Keen

    Carey’s plotting is absolutely wonderful and his portrayal of characters is done with a triumphant mix of humour, insight and sensitivity. He is also a master of giving feeling and shape to the places he describes, so that you are right there in the suburbs of early 90s Sydney on every page. This is a violent, shocking and heart breaking book but it’s also an hilarious, clever and surreal adventure that shows why Carey is a much lauded author and not only one of the best in Australia, but one of Carey’s plotting is absolutely wonderful and his portrayal of characters is done with a triumphant mix of humour, insight and sensitivity. He is also a master of giving feeling and shape to the places he describes, so that you are right there in the suburbs of early 90s Sydney on every page. This is a violent, shocking and heart breaking book but it’s also an hilarious, clever and surreal adventure that shows why Carey is a much lauded author and not only one of the best in Australia, but one of the finest currently writing literary fiction in the world today.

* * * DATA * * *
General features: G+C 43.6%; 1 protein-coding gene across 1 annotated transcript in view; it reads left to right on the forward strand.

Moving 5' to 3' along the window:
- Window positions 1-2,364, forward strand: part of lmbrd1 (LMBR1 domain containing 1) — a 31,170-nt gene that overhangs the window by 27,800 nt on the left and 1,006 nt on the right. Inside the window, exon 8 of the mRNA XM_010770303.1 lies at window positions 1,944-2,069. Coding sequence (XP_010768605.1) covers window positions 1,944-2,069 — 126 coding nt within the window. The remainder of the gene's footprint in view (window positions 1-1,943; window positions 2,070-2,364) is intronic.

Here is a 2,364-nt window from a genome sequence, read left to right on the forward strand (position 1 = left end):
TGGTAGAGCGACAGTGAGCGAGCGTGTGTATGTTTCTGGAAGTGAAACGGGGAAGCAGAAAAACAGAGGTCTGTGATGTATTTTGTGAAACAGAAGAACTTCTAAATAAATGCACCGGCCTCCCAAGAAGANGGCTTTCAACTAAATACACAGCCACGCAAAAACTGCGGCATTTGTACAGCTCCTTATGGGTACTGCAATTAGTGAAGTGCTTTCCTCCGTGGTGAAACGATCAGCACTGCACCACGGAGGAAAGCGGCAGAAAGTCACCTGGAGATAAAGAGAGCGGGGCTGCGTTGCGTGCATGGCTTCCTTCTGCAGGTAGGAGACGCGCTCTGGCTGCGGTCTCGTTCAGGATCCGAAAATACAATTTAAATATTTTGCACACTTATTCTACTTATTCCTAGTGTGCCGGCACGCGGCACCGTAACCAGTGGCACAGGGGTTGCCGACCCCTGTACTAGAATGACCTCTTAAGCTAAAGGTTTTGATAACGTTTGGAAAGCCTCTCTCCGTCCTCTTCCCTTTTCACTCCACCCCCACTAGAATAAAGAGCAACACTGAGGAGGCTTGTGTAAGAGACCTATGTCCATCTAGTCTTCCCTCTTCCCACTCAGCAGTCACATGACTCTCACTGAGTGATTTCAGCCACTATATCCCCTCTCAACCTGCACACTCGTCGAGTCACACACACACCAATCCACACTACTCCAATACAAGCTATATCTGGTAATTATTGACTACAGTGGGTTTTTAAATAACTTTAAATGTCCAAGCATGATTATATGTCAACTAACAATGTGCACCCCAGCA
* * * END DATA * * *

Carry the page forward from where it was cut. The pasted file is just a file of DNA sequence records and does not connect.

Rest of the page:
9. 4 out of 5

    Sinéad